Here you can find some projects that have been theme of investigation in our Lab. If you are interested in some of them, please contact us for more information.
Deep Learning for Texture Classification
In this project we are investigating the use of deep learning techniques to classify different types of textures, such as wood, histopathological breast cancer, handwriting, etc . One of the main challenges is to deal with the large resolution of the images and also limited number of samples available for training. Data augmentation and patch-based classification are alternatives considered to overcome such a challenge. Coordinator: Prof. Luiz Eduardo S. Oliveira
In non-stationary environments a classification problem may violate the common assumption that the data distribution and the learned concept do not change over time, characterizing the phenomenon of concept drift. Possible changes may occur in the distribution of the incoming data (virtual drift), or in the conditional distribution of the target concept, while the distribution of the input may stay the same (real drift). In this project we investigate different alternatives to detect and deal with concept drift. Coordinator: Prof. Luiz Eduardo S. Oliveira
Mobile Robot Localization and Navigation
We are developing algorithms for robot localization and navigation to be carried on embedded systems, based on the following platforms: Zedboard, Beagleboard with real-time Linux, Spartan-6 FPGA ML605, Cypress PSoC and netbook with Linux (Ubuntu). In the area of parallel and reconfigurable systems, we recently developed a Canny edge detector and now we are working in a FPGA-based SLAM. Our tests are performed using a a Pioneer 3DX mobile robot (photo), Kinect camera and a rolling shutter stereo home-made head. Related research topics include low-level interface between all platforms and Kinect, RobotOS, and Android. Coordinator: Prof. Eduardo Todt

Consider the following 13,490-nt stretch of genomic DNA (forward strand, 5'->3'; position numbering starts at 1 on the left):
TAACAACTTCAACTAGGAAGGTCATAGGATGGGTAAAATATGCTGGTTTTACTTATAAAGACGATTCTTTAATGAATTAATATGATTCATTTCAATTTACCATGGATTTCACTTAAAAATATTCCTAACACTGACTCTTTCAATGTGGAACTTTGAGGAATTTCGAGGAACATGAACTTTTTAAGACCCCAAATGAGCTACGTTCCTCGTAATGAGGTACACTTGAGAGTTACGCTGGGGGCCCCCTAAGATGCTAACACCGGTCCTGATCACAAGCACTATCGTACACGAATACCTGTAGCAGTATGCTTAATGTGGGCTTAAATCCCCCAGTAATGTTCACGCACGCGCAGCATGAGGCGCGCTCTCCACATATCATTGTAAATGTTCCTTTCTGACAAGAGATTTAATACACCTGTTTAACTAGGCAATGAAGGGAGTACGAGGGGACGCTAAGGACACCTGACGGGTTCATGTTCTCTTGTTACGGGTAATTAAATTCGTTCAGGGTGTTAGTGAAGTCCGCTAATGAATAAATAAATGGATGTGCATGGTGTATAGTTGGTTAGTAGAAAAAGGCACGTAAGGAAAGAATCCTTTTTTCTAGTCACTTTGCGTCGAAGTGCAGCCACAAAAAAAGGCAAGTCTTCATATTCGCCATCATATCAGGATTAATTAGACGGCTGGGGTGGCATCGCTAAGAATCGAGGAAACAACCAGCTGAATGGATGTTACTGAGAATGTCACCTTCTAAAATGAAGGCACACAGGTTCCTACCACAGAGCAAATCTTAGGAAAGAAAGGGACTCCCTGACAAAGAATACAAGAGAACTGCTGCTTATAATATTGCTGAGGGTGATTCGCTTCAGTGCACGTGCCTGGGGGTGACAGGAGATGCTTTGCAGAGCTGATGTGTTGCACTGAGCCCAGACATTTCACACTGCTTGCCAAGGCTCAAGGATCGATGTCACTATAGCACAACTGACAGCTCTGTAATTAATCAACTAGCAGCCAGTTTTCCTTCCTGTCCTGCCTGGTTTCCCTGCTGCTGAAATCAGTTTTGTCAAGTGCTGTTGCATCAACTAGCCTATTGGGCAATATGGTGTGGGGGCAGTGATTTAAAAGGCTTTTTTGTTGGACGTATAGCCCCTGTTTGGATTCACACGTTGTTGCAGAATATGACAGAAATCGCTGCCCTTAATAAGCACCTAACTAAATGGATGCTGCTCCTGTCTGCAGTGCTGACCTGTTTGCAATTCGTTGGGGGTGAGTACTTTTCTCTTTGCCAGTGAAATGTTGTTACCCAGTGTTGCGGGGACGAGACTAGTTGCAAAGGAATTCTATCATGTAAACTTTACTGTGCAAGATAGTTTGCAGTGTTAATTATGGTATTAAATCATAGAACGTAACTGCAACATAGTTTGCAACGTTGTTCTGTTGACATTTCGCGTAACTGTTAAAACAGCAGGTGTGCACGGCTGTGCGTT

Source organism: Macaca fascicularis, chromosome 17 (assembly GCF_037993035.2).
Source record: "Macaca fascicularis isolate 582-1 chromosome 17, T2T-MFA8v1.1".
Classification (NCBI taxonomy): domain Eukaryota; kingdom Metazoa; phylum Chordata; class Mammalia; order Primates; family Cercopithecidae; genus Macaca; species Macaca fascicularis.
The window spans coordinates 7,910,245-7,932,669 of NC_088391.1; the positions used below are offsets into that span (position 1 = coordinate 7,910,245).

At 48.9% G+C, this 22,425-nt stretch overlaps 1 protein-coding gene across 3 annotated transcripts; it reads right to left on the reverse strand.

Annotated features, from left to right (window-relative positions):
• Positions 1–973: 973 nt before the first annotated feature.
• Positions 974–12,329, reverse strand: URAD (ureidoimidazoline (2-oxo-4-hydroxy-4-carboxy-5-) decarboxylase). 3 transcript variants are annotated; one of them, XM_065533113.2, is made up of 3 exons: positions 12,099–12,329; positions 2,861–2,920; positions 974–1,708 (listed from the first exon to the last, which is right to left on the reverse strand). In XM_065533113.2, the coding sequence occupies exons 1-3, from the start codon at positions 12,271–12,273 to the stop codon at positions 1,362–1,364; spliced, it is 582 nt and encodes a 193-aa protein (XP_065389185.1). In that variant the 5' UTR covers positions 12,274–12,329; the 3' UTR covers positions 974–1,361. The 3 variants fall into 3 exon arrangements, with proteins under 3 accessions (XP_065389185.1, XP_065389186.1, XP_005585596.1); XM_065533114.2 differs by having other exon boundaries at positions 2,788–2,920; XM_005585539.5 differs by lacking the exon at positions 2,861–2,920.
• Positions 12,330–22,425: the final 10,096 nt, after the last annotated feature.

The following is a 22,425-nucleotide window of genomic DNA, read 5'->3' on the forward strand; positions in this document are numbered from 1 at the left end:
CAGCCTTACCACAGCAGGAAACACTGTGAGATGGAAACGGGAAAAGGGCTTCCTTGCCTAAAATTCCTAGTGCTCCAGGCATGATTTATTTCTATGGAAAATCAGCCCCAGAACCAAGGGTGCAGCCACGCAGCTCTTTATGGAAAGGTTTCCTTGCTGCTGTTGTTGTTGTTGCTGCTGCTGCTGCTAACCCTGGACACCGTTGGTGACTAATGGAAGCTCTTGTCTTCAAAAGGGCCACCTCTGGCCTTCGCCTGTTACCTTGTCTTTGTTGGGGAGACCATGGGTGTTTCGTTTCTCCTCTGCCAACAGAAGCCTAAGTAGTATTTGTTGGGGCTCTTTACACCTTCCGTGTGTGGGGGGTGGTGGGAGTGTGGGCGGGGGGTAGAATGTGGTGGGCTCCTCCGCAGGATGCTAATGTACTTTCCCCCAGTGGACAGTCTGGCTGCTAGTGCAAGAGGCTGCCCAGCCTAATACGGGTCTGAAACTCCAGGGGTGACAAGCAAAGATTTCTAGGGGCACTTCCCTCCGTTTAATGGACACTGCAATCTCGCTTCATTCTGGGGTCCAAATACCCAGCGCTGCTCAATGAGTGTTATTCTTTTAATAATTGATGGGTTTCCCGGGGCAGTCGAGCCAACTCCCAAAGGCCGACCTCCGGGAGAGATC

An important application of computer vision derived from the mobile robotics is the pedestrian detection by processing of images acquired by cameras installed in vehicles. This type of system supports new forms of protection to users in the system considered fragile transit, pedestrians, providing alerts to the driver in case of risk of collision. The main objective of this project is to investigate new algorithms for detecting pedestrians through the processing of images for this feature is feasible to be applied, contributing to traffic safety. Coordinator: Prof. Eduardo Todt
Dissimilarity Pattern Recognition
The main objective of this project to investigate techniques of pattern recognition based on dissimilarity to solve problems with a large number of classes and a limited number of samples per class available for learning. The concepts of dissimilarity can be applied to problems of pattern recognition in two different ways. The first makes use of the dissimilarity matrix while the second uses the vectors of dissimilarities. The detailed study of these techniques is beyond the scope of this project. Furthermore, a comparative study between these techniques, as well as biological characterization with respect to the advantages and disadvantages of each is a goal of the project.
To validate the above ideas will be considered different types of applications where the number of classes is high and the number of examples of classes available for learning is limited. For example: writer identification, signature verification, authorship identification, and forest species classification. Coordinator: Prof. Luiz Eduardo S. Oliveira
GPU Based Distributed Stencil Computation